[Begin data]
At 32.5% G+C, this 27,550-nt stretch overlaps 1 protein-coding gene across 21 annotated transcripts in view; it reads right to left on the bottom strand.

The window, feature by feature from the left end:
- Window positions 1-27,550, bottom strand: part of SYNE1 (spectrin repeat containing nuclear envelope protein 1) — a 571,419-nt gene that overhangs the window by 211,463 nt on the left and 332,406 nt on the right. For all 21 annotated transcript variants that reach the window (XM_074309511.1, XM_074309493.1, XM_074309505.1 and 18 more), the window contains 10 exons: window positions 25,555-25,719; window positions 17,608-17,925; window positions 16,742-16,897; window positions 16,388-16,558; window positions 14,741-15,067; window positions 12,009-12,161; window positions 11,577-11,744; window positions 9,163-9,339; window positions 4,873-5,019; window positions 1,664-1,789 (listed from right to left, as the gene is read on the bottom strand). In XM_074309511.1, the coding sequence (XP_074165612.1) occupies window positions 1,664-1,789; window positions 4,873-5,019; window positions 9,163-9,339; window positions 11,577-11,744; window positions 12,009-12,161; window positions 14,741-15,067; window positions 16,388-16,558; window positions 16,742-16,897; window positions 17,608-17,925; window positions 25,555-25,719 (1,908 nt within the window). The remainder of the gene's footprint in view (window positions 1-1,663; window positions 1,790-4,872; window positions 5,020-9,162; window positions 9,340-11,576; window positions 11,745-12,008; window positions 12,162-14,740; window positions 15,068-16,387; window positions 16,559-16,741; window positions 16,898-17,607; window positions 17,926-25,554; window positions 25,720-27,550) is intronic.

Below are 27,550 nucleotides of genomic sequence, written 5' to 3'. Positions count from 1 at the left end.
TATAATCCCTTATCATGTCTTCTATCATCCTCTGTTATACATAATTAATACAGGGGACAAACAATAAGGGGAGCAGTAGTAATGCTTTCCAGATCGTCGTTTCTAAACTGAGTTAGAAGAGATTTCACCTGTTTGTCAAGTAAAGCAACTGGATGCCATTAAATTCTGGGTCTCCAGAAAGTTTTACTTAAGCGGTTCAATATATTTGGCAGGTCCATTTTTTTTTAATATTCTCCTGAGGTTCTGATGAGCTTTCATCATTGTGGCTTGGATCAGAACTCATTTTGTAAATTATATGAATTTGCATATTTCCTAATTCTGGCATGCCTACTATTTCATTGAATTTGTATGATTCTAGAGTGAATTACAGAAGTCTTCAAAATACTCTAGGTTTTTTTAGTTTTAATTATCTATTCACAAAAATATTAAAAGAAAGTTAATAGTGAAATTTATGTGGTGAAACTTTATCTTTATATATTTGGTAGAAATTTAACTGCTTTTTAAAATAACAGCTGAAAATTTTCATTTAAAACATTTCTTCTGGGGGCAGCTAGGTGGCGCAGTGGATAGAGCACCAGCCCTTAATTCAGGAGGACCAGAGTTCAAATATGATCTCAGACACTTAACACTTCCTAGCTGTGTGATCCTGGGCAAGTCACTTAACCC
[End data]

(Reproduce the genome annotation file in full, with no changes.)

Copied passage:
At 32.5% G+C, this 27,550-nt stretch overlaps 1 protein-coding gene across 21 annotated transcripts in view; it reads right to left on the bottom strand.

The window, feature by feature from the left end:
- Window positions 1-27,550, bottom strand: part of SYNE1 (spectrin repeat containing nuclear envelope protein 1) — a 571,419-nt gene that overhangs the window by 211,463 nt on the left and 332,406 nt on the right. For all 21 annotated transcript variants that reach the window (XM_074309511.1, XM_074309493.1, XM_074309505.1 and 18 more), the window contains 10 exons: window positions 25,555-25,719; window positions 17,608-17,925; window positions 16,742-16,897; window positions 16,388-16,558; window positions 14,741-15,067; window positions 12,009-12,161; window positions 11,577-11,744; window positions 9,163-9,339; window positions 4,873-5,019; window positions 1,664-1,789 (listed from right to left, as the gene is read on the bottom strand). In XM_074309511.1, the coding sequence (XP_074165612.1) occupies window positions 1,664-1,789; window positions 4,873-5,019; window positions 9,163-9,339; window positions 11,577-11,744; window positions 12,009-12,161; window positions 14,741-15,067; window positions 16,388-16,558; window positions 16,742-16,897; window positions 17,608-17,925; window positions 25,555-25,719 (1,908 nt within the window). The remainder of the gene's footprint in view (window positions 1-1,663; window positions 1,790-4,872; window positions 5,020-9,162; window positions 9,340-11,576; window positions 11,745-12,008; window positions 12,162-14,740; window positions 15,068-16,387; window positions 16,559-16,741; window positions 16,898-17,607; window positions 17,926-25,554; window positions 25,720-27,550) is intronic.

Below are 27,550 nucleotides of genomic sequence, written 5' to 3'. Positions count from 1 at the left end.
TATAATCCCTTATCATGTCTTCTATCATCCTCTGTTATACATAATTAATACAGGGGACAAACAATAAGGGGAGCAGTAGTAATGCTTTCCAGATCGTCGTTTCTAAACTGAGTTAGAAGAGATTTCACCTGTTTGTCAAGTAAAGCAACTGGATGCCATTAAATTCTGGGTCTCCAGAAAGTTTTACTTAAGCGGTTCAATATATTTGGCAGGTCCATTTTTTTTTAATATTCTCCTGAGGTTCTGATGAGCTTTCATCATTGTGGCTTGGATCAGAACTCATTTTGTAAATTATATGAATTTGCATATTTCCTAATTCTGGCATGCCTACTATTTCATTGAATTTGTATGATTCTAGAGTGAATTACAGAAGTCTTCAAAATACTCTAGGTTTTTTTAGTTTTAATTATCTATTCACAAAAATATTAAAAGAAAGTTAATAGTGAAATTTATGTGGTGAAACTTTATCTTTATATATTTGGTAGAAATTTAACTGCTTTTTAAAATAACAGCTGAAAATTTTCATTTAAAACATTTCTTCTGGGGGCAGCTAGGTGGCGCAGTGGATAGAGCACCAGCCCTTAATTCAGGAGGACCAGAGTTCAAATATGATCTCAGACACTTAACACTTCCTAGCTGTGTGATCCTGGGCAAGTCACTTAACCC